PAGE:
Cancel Culture: erasure of holiday names to avoid offence

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(Photo: V4 Agency)

By: V4 Agency

A school district decides to strike the names of holidays in school calendars – using the expression “day off” instead – in order to not hurt anyone’s sensitivities. Parents are outraged that their children are denied learning about their own holidays.

In a New Jersey school district, Columbus Day had been renamed Indigenous Peoples’ Day a few weeks ago. In response to the backlash, the local Board of Education has decided to remove the names of all holidays from school calendars and designate them as “days off”.

“If we don’t have anything on the calendar, we don’t have to have anyone with hurt feelings or anything like that,” board member Dorene Roche said.

The members of the board came to their decision in order to avoid offending anyone who belongs to a religious or ethnic group that does not celebrate the given holiday or who may experience negative feelings about it.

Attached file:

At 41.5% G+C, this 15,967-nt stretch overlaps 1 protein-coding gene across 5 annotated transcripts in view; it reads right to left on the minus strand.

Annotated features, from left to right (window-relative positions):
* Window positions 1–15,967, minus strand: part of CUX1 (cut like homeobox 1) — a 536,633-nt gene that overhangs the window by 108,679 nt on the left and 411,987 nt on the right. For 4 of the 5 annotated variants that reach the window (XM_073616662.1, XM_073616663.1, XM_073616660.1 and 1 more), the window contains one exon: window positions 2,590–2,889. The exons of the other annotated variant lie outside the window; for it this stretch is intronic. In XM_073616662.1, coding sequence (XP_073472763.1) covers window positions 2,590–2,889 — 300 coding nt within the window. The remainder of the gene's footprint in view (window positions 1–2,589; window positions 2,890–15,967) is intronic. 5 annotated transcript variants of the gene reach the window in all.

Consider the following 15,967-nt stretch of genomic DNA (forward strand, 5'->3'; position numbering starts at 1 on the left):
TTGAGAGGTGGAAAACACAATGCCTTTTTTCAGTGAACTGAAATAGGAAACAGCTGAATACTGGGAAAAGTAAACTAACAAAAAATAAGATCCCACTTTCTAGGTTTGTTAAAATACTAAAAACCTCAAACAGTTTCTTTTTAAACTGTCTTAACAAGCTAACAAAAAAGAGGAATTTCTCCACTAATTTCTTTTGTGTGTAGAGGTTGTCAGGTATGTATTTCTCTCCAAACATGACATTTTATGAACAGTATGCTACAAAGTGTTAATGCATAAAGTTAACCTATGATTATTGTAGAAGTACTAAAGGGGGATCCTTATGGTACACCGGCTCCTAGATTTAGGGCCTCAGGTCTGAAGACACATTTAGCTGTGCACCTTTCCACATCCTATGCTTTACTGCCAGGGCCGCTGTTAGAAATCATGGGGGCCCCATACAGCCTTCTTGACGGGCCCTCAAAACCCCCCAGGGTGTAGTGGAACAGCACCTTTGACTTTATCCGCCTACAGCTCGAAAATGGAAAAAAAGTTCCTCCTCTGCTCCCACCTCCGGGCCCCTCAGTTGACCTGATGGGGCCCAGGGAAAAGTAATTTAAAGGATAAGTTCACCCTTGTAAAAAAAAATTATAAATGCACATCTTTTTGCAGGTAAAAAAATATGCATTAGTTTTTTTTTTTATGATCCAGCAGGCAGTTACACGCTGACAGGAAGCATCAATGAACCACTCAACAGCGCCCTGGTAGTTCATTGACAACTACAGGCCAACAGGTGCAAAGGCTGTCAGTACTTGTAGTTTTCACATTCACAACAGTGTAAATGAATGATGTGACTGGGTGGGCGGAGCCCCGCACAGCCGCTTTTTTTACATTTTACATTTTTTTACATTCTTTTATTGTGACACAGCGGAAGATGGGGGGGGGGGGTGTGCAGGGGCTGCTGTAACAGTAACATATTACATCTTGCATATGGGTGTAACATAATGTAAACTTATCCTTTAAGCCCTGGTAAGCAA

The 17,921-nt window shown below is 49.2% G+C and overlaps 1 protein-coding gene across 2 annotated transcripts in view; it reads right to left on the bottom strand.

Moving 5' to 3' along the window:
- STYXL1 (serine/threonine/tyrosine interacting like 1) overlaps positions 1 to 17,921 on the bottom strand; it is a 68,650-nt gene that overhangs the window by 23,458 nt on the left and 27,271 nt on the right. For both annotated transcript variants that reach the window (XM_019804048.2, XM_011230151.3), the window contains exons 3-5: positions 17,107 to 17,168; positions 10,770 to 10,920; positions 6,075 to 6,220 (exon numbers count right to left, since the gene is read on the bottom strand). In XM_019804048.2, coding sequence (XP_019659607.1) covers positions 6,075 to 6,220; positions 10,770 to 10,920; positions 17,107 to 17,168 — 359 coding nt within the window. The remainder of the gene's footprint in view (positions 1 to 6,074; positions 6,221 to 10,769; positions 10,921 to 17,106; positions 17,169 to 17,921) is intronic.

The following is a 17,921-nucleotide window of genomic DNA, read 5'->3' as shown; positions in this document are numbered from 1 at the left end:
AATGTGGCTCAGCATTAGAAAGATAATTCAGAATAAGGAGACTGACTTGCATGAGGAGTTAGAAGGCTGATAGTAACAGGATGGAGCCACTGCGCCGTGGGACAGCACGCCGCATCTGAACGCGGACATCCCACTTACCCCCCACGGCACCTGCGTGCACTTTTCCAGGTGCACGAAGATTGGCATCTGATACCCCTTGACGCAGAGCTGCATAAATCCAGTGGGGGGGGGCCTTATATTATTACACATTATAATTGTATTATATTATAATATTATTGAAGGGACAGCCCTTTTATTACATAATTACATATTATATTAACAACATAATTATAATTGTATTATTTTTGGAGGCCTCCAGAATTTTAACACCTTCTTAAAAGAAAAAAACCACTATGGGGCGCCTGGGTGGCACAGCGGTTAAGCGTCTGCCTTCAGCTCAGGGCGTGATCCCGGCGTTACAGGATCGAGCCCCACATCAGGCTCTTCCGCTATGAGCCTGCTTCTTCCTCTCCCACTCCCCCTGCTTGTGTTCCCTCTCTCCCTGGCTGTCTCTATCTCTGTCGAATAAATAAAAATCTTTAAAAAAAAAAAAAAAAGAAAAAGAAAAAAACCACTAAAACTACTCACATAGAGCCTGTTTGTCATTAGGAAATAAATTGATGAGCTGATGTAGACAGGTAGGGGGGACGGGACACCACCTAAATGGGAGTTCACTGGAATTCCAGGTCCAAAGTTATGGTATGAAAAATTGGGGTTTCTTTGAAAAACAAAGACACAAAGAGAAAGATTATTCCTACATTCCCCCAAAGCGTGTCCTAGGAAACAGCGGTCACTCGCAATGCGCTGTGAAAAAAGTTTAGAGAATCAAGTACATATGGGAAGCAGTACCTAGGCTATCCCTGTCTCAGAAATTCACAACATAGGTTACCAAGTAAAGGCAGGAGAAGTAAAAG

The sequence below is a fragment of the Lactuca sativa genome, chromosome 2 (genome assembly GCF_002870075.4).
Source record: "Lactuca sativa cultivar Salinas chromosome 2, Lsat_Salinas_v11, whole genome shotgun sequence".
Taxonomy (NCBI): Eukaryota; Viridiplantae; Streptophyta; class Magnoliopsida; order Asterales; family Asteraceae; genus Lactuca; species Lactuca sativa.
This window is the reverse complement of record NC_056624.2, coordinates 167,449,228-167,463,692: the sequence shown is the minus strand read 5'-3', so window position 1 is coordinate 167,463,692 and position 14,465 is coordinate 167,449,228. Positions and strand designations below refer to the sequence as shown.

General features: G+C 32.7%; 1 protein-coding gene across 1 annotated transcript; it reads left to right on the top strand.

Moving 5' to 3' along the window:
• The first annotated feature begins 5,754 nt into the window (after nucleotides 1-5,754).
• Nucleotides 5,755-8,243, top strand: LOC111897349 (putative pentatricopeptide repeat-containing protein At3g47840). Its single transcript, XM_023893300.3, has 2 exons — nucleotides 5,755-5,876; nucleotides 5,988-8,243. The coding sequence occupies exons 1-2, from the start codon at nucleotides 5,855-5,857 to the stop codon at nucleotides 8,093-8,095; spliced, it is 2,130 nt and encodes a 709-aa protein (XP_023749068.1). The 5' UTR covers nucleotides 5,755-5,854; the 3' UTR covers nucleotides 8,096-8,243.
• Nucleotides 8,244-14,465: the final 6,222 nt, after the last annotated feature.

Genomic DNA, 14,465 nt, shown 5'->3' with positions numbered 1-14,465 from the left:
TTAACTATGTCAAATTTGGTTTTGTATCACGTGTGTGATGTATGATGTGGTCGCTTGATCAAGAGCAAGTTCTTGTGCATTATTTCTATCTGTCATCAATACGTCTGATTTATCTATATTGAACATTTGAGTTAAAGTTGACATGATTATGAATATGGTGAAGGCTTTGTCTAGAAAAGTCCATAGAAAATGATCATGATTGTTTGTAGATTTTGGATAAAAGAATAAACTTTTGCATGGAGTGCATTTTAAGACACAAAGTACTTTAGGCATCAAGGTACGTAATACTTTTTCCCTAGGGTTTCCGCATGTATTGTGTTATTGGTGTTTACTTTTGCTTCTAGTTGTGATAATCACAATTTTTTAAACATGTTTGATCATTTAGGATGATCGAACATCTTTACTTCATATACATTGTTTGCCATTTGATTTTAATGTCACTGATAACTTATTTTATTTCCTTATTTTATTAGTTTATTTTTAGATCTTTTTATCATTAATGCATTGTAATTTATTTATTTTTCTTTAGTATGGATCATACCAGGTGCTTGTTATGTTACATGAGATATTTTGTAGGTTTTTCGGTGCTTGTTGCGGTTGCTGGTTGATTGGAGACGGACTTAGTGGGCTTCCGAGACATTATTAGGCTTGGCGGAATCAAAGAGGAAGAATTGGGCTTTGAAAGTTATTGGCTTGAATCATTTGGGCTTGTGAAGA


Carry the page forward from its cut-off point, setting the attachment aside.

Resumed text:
The Board of Education voted unanimously to remove the names of all holidays from the school calendars and plans to label each of them “day off”.

Several Italian-American organisations, including the Knights of Columbus spoke out against the decision.

At an earlier board meeting open to the public, many people called for keeping the original names of all holidays arguing that

changing them would be a falsification of history.

One attendee added that Indigenous people weren’t the only group suffering discrimination and that, for instance, Italian-Americans had also been severely oppressed and attacked by authorities during the Second World War. At one point a speaker opposing the holiday name-altering from Columbus to Indigenous asked all those in the room who agree with her to stand up. Nearly all participants stood up, expressing their disagreement with the board’s decision.

The school directors had not consulted the parents about this latest decision to use “day off” for all holidays. The meeting was held behind closed doors to avoid a similar public reaction.

The new ruling, however, caused outrage among local residents who are against their children being denied learning about their holidays.

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